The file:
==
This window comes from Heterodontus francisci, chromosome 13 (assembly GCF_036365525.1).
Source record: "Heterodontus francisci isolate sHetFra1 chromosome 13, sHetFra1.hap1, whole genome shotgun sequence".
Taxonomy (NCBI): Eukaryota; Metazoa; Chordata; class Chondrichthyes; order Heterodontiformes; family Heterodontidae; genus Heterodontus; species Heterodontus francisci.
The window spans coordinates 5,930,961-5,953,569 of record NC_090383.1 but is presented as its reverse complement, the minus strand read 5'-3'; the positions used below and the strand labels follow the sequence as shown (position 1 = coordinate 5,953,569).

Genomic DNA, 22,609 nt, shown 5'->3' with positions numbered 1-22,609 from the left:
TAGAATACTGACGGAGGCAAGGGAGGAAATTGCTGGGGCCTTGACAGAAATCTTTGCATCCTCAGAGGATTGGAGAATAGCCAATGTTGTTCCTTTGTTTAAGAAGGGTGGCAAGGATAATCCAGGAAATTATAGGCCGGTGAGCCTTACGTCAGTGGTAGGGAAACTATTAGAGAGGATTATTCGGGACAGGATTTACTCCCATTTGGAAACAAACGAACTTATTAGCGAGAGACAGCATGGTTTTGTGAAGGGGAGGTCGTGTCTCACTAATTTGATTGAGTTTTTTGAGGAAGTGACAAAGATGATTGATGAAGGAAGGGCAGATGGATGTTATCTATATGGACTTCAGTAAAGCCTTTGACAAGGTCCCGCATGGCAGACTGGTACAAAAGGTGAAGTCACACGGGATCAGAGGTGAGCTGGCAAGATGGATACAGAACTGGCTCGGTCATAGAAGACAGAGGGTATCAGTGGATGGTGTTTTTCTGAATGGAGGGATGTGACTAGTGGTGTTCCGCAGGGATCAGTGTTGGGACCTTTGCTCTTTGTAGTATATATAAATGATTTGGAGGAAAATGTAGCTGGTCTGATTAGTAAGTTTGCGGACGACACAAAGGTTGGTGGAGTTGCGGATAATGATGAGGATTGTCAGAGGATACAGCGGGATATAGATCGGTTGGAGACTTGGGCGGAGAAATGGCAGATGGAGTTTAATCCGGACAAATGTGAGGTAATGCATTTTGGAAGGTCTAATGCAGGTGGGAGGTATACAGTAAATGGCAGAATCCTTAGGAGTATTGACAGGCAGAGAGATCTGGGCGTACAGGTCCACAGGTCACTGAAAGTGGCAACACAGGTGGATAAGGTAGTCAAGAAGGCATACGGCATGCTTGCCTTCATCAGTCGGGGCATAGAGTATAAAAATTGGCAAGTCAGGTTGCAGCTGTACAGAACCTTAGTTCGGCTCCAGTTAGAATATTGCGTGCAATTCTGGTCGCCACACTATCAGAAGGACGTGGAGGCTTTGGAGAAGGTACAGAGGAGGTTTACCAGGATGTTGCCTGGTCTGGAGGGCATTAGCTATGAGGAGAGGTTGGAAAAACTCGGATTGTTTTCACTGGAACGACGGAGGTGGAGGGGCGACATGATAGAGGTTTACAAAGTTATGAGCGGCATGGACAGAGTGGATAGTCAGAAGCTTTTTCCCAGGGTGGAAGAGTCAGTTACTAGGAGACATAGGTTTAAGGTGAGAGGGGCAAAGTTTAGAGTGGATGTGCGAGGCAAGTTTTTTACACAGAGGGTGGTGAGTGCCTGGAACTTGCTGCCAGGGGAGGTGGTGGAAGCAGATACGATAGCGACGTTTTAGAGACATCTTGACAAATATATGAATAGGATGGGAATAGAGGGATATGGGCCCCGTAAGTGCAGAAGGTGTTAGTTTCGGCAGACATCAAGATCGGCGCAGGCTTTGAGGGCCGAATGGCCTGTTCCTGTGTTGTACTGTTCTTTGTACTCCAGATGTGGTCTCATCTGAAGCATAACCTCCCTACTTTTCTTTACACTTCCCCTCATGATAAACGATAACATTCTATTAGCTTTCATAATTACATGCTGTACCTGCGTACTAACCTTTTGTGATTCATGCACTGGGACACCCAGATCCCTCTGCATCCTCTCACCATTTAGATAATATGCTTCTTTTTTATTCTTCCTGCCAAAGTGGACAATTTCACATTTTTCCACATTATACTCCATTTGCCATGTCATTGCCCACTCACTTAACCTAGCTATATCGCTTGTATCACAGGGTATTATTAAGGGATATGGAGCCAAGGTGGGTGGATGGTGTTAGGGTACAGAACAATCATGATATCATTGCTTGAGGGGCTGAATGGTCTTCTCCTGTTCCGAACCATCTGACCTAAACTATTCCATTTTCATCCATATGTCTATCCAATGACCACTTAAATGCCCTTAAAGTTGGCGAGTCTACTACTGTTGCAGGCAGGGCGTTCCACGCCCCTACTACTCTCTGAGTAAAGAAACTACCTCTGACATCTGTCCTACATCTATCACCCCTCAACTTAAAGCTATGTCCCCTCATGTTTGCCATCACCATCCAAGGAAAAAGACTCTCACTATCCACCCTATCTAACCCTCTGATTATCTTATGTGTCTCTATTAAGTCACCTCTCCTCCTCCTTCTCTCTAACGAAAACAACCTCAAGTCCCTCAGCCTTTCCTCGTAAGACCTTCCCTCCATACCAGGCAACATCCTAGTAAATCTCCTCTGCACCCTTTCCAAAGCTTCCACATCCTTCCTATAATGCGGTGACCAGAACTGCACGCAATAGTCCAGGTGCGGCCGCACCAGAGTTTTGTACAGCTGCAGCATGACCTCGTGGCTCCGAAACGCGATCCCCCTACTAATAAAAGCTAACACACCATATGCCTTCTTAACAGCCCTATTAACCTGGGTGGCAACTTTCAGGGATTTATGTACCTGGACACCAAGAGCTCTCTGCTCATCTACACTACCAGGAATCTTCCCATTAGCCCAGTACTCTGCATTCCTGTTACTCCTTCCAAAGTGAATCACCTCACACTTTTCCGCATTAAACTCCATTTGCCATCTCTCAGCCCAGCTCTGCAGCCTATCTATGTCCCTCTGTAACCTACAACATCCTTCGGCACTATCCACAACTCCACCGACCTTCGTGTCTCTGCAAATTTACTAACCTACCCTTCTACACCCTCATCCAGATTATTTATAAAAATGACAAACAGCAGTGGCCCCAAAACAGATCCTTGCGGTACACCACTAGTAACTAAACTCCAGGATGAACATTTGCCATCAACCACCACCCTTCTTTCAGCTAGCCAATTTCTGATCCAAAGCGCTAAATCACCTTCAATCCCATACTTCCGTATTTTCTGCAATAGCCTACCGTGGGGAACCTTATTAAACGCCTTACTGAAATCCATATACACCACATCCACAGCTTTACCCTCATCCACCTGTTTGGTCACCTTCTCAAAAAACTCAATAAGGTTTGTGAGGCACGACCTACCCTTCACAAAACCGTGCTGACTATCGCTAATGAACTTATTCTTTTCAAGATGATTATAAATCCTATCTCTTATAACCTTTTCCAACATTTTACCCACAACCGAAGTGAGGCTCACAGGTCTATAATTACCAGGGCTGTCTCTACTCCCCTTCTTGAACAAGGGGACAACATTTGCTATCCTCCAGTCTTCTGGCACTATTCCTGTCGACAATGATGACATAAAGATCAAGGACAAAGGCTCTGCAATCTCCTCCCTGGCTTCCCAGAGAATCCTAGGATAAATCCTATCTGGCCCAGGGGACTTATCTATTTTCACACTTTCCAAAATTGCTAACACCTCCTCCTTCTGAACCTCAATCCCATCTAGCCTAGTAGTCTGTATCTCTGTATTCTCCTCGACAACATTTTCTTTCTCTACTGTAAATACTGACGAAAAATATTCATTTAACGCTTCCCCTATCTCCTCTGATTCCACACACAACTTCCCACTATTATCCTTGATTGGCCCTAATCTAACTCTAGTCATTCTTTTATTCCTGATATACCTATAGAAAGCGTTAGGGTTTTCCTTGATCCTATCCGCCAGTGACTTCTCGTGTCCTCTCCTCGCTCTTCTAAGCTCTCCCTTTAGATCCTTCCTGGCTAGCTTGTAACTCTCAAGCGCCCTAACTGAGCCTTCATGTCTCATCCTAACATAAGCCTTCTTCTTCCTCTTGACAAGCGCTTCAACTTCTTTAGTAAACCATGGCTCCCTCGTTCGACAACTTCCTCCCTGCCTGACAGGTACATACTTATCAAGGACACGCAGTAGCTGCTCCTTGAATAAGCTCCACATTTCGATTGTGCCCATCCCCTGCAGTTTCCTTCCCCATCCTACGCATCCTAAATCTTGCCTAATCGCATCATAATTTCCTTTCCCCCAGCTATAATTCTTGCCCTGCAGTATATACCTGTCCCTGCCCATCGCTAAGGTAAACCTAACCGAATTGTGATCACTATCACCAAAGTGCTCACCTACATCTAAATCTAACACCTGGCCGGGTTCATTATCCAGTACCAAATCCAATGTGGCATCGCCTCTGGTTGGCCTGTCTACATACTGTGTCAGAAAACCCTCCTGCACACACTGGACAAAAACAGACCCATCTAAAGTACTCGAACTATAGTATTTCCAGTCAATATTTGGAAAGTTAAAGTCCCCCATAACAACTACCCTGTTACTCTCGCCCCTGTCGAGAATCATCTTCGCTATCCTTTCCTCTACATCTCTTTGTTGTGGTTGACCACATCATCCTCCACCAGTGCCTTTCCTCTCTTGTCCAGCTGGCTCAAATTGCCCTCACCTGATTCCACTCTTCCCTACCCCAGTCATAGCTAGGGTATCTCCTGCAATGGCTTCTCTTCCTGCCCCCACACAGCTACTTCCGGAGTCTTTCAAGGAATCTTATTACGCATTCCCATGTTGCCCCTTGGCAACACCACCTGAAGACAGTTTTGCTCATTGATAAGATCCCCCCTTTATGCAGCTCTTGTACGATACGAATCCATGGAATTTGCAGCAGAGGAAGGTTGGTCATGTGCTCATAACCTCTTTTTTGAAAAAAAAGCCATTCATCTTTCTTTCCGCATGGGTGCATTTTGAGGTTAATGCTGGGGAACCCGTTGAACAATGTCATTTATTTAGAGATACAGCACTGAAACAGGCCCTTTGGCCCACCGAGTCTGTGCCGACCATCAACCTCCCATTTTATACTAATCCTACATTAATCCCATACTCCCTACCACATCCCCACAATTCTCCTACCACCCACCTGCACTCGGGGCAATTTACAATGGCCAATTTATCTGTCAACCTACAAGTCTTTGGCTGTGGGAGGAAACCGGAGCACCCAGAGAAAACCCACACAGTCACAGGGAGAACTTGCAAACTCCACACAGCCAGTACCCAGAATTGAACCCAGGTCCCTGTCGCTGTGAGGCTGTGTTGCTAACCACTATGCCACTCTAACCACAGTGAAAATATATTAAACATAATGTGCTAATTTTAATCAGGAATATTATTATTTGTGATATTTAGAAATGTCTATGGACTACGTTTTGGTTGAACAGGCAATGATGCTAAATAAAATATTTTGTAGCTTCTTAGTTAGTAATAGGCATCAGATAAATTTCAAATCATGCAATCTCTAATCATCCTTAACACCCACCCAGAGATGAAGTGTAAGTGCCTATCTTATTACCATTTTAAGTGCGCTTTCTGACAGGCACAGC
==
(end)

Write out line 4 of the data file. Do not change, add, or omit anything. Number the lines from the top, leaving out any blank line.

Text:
The window spans coordinates 5,930,961-5,953,569 of record NC_090383.1 but is presented as its reverse complement, the minus strand read 5'-3'; the positions used below and the strand labels follow the sequence as shown (position 1 = coordinate 5,953,569).